The Resala Charity Organisation continues its efforts to try and create better living conditions for those in need of support by harnessing the time and efforts of volunteers and directing them towards doing good.
Its efforts to alleviate the hardships of many in Egypt include the founding of a free hospital and school, programmes to take care of the elderly, orphans and the disabled, in addition to many other initiatives like providing Iftars for people during the holy month of Ramadan.
Additionally, Resala is a good place for you to send your old books and clothes. Among its various activities the organisation is recycling paper, collecting clothes and distributing them to those who need them.
Sara Ayad, who works in the volunteer administration of the organisation, has said “we accept any paper product. We go through what we receive and distribute them based on how useful they are. We have a borrowing system for scientific books for example, other books like school books we give away to those who need them. We also have book fairs where we sell the books we do not need for symbolic prices like EGP 1 or 2.”
When a use cannot be found for books or papers they are sold to paper factories which recycle them. “We do not have our own recycling plant but we sell the books and the money is used by the organisation,” Ayad explained.
Just as important as making sure these paper products are recycled is creating awareness for the need to recycle and this is also part of what Resala does. “We explain to the people what recycling is and we tell them how important it is for the country,” Ayad said. These awareness campaigns take place on Facebook and the internet, as well as on the streets and in the squares according to Ayad.
Omnia Ashraf, who is responsible for the clothes sorting activities in the 6th October branch of Resala, explained how clothes are collected and then organised.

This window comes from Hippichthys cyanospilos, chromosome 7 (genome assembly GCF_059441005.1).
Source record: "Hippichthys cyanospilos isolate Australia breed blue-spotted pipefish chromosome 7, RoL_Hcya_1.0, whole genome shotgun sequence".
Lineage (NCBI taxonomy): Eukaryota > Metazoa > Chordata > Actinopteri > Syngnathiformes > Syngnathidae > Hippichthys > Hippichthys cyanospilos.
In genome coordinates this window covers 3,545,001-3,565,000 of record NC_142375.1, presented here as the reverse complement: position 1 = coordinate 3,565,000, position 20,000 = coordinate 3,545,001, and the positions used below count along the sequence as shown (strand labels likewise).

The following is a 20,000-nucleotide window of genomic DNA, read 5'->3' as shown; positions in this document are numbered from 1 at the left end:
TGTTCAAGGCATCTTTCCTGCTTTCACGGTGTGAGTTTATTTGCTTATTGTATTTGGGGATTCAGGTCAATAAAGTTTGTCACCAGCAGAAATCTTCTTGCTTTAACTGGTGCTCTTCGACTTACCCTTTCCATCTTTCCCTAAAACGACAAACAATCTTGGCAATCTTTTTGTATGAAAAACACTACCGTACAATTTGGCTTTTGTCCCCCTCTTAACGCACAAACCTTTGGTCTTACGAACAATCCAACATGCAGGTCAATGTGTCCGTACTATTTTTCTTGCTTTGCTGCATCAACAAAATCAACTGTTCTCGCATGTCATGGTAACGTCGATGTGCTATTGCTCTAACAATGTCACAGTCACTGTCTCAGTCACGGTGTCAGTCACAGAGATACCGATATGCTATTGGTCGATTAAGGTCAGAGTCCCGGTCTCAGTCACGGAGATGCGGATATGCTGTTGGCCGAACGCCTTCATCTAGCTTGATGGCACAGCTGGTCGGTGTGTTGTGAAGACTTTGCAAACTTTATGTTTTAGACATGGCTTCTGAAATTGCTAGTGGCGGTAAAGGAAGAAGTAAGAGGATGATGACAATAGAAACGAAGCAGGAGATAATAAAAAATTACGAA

People can drop off the clothes at Resala’s branches, or alternatively Resala offers a home pick-up service. “Then we sort the clothes into male and female clothes and organise used-clothes drives and sell the clothes for prices that range from EGP 5 to 10. We use the money to buy new clothes for orphans,” Ashraf explained. The drives are held in impoverished areas and there are six permanent drives throughout the year.
Some of the clothes are handed out for free to people who take the illiteracy classes and extra tuition classes for school children which Resala provides. Clothes that have stains or tears are not used. “Damaged clothes are sold to companies that re-use them,” said Ayad.
“New clothes that are donated are sometimes given to brides-to-be who cannot afford to buy new clothes before they get married,” Ashraf added.
A major drive to collect clothes will be held by the 6th October branch this Thursday, 9 August. The event, titled Last Chance, attempts to collect the old clothes and will be followed by the national Clothes Day which Resala traditionally holds every year on 29 Ramadan.
Resala is an organisation which has grown to become a symbol of civil society initiatives in the country. Started small in 1999 by a group of students at Cairo University, it has grown into an organisation with branches all over the country that carries out at least 24 different activities and has thousands of volunteers who give generously of their time.